Local author John Bemrose’s The River Twice tells story of First World War’s impact on small Ontario town

The River Twice is the second novel by East Toronto author John Bemrose. His first book, The Island Walkers, was a finalist for The Giller Prize in 2003.


Local author John Bemrose said that his latest novel, The River Twice, is a combination of his personal life, civilian encounters with veterans of the First World War, reading extensively on the subject and his experience as a writer.

“Travelling with my father on a local bus—this was in Paris, Ontario in the 1950s—I noticed a man sitting alone at the back,” said Bemrose. “Because he was shaking violently and jabbering loudly to himself, no one would sit near him. When we got off the bus my father, who knew the man, explained that he had shell shock from the ‘Great War.”

From this experience emerged both Bemrose’s lifelong interest in the First World War as well as his inspiration to write the novel The River Twice.

“As for the novel’s characters, some come at least partly from some aspect of myself,” he told Beach Metro Community News in a recent interview.

“Ted, the soldier who has been invalided home with shell shock or PTSD, draws on a certain residue of traumas from my own childhood. These were nothing on the scale of Ted’s suffering, but they gave me an understanding of him.”

The character Ted has a young brother-in-law named Will.

“Will … recalls my experiences in the rough and tumble schoolyard of Paris Central school.”

Bemrose grew up in Paris, Ontario, just outside Brantford.

“Paris, Ontario, has been central to my life as a fiction writer,” said Bemrose who lived in the town until he was 20.

“The Island Walkers, my bestselling 2003 novel, took its setting and many of its characters from there, and now The River Twice has as well.”

Along with a look back at his hometown, The River Twice also talks about the horrors soldiers had to deal with while fighting in the First World War.

“The hardest scenes to write were those set in the battlefields of France and Belgium,” said Bemrose.

“But the Great War never came more alive for me than when I visited those battlefields in person, in the summer of 2018. Seeing the remains of the trenches, the vast graveyards, the great Canadian memorial on Vimy Ridge, was very moving; and it lent fresh passion to my writing.”

Bemrose said that for him, the key to successful writing is being patient and keeping an even keel.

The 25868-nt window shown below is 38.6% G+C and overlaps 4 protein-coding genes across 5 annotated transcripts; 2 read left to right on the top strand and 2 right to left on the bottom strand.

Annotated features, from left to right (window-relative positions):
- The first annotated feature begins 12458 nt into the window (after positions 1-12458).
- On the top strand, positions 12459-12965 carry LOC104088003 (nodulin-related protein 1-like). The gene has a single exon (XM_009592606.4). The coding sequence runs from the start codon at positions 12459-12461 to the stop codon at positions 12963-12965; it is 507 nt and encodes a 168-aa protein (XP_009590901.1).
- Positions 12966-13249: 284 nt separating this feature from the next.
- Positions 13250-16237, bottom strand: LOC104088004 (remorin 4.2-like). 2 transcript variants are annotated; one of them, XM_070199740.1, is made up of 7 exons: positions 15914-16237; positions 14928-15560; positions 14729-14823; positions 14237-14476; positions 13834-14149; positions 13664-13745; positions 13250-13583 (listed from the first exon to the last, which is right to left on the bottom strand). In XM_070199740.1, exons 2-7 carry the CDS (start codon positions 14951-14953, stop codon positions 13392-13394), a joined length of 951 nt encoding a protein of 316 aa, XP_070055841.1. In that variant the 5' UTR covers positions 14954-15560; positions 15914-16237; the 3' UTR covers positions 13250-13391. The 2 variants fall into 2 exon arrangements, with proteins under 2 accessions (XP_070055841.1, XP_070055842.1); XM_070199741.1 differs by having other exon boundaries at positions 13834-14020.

“In my early, unpublished days as a writer of fiction, I tended to be impatient—to write in great bursts of enthusiasm followed by violent dissatisfaction with what I’d done,” he explained.

“With time I’ve learned to keep a more even keel, never letting myself get too high or too low. I have also become more patient, understanding that failure is part of the process of investigation and experimentation by which the writing of a novel proceeds.”

There has been almost 20 years between the time Bemrose wrote The Island Walkers and The River Twice. The Island Walkers was a finalist for The Giller Prize in 2003. The Giller Prize, which recognizes excellence in Canadian fiction, has been presented annually since 1994.

“In some ways the writing of The River Twice was easier (than the writing of The Island Walkers). There are nearly 20 years between those books, and in that time I’ve become a more fluent writer, able to achieve my intended effects much more readily,” said Bemrose. “And so the process of experimentation and revision is now a much more natural thing — a quicker and easier thing.”

At this point, Bemrose is not sure what he will be doing next as a writer.

“So far, nothing has strongly suggested itself. Perhaps I’ll turn to short stories, a form I love, and I would like to write a memoir of my family and its century in Paris. I guess I’m not ready to escape the place just yet.”

The River Twice is published by Thistledown Press. Locally copies can be purchased at Book City, 1950 Queen St. E. in the Beach.

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